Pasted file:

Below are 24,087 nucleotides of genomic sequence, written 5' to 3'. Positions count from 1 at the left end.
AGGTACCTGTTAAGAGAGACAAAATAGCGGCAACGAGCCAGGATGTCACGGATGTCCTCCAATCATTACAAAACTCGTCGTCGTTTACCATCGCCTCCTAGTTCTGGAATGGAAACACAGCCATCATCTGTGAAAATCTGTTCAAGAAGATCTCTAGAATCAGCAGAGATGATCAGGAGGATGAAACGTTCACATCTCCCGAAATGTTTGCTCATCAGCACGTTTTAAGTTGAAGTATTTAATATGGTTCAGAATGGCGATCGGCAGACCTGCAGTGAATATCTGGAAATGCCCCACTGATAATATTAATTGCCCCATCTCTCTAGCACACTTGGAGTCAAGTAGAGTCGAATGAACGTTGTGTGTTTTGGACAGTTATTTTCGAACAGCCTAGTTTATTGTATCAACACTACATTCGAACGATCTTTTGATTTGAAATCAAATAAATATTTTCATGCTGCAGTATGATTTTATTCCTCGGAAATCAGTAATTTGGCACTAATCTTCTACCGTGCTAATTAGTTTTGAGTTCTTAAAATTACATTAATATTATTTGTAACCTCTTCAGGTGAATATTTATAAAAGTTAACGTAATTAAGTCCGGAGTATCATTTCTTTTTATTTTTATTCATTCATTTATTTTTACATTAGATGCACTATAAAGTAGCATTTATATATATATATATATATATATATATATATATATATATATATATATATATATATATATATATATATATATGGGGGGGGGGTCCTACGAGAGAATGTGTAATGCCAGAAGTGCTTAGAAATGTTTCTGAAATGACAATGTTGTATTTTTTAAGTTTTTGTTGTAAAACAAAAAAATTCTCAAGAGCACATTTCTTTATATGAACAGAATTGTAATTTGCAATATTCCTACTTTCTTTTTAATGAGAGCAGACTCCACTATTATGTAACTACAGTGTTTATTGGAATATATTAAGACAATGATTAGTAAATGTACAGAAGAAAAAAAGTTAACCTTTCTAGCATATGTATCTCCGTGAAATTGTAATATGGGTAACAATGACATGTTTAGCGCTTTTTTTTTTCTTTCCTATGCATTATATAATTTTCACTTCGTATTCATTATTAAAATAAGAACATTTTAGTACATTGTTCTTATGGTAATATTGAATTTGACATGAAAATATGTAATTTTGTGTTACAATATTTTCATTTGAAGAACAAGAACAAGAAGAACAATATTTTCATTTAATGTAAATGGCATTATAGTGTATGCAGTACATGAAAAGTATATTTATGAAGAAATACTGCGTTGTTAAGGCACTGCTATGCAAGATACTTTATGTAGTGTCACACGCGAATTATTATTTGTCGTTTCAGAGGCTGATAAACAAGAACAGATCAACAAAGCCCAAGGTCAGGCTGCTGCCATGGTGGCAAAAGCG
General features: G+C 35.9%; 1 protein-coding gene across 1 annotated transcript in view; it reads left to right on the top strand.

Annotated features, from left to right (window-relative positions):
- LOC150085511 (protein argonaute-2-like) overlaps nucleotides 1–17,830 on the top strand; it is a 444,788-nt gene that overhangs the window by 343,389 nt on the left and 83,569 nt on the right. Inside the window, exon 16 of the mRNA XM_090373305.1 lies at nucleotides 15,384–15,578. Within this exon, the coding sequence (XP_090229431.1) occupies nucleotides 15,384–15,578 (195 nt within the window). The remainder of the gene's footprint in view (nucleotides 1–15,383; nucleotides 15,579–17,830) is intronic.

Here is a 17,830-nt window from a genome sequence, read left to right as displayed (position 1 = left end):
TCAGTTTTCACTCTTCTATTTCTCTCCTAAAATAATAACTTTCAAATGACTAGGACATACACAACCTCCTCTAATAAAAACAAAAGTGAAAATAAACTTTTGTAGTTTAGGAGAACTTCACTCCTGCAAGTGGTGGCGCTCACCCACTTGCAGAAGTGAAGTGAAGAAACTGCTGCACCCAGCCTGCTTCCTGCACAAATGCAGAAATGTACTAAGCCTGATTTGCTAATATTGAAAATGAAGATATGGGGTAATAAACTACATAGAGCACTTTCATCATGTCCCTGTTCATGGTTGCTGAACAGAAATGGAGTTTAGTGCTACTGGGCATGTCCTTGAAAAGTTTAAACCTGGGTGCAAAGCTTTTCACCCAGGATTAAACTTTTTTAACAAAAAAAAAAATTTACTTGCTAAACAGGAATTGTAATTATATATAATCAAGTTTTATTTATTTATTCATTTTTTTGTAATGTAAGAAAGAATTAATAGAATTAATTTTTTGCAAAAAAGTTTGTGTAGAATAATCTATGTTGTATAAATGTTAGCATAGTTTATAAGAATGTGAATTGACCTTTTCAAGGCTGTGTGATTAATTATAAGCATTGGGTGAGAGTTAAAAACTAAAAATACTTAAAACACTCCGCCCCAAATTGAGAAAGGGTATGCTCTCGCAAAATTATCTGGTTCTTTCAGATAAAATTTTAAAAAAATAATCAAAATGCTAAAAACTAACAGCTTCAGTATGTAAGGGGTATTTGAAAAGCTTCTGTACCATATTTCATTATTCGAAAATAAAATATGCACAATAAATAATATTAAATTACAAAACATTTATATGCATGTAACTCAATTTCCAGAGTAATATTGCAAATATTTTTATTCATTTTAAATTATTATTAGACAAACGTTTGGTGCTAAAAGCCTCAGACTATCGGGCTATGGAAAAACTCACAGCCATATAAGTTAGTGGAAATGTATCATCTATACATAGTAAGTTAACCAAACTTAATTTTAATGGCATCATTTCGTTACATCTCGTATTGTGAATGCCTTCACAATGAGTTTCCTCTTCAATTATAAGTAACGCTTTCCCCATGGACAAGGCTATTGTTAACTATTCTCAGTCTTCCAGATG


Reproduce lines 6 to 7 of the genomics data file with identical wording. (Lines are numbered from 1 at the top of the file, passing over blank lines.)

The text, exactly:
Here is a 17,830-nt window from a genome sequence, read left to right as displayed (position 1 = left end):
TCAGTTTTCACTCTTCTATTTCTCTCCTAAAATAATAACTTTCAAATGACTAGGACATACACAACCTCCTCTAATAAAAACAAAAGTGAAAATAAACTTTTGTAGTTTAGGAGAACTTCACTCCTGCAAGTGGTGGCGCTCACCCACTTGCAGAAGTGAAGTGAAGAAACTGCTGCACCCAGCCTGCTTCCTGCACAAATGCAGAAATGTACTAAGCCTGATTTGCTAATATTGAAAATGAAGATATGGGGTAATAAACTACATAGAGCACTTTCATCATGTCCCTGTTCATGGTTGCTGAACAGAAATGGAGTTTAGTGCTACTGGGCATGTCCTTGAAAAGTTTAAACCTGGGTGCAAAGCTTTTCACCCAGGATTAAACTTTTTTAACAAAAAAAAAAATTTACTTGCTAAACAGGAATTGTAATTATATATAATCAAGTTTTATTTATTTATTCATTTTTTTGTAATGTAAGAAAGAATTAATAGAATTAATTTTTTGCAAAAAAGTTTGTGTAGAATAATCTATGTTGTATAAATGTTAGCATAGTTTATAAGAATGTGAATTGACCTTTTCAAGGCTGTGTGATTAATTATAAGCATTGGGTGAGAGTTAAAAACTAAAAATACTTAAAACACTCCGCCCCAAATTGAGAAAGGGTATGCTCTCGCAAAATTATCTGGTTCTTTCAGATAAAATTTTAAAAAAATAATCAAAATGCTAAAAACTAACAGCTTCAGTATGTAAGGGGTATTTGAAAAGCTTCTGTACCATATTTCATTATTCGAAAATAAAATATGCACAATAAATAATATTAAATTACAAAACATTTATATGCATGTAACTCAATTTCCAGAGTAATATTGCAAATATTTTTATTCATTTTAAATTATTATTAGACAAACGTTTGGTGCTAAAAGCCTCAGACTATCGGGCTATGGAAAAACTCACAGCCATATAAGTTAGTGGAAATGTATCATCTATACATAGTAAGTTAACCAAACTTAATTTTAATGGCATCATTTCGTTACATCTCGTATTGTGAATGCCTTCACAATGAGTTTCCTCTTCAATTATAAGTAACGCTTTCCCCATGGACAAGGCTATTGTTAACTATTCTCAGTCTTCCAGATG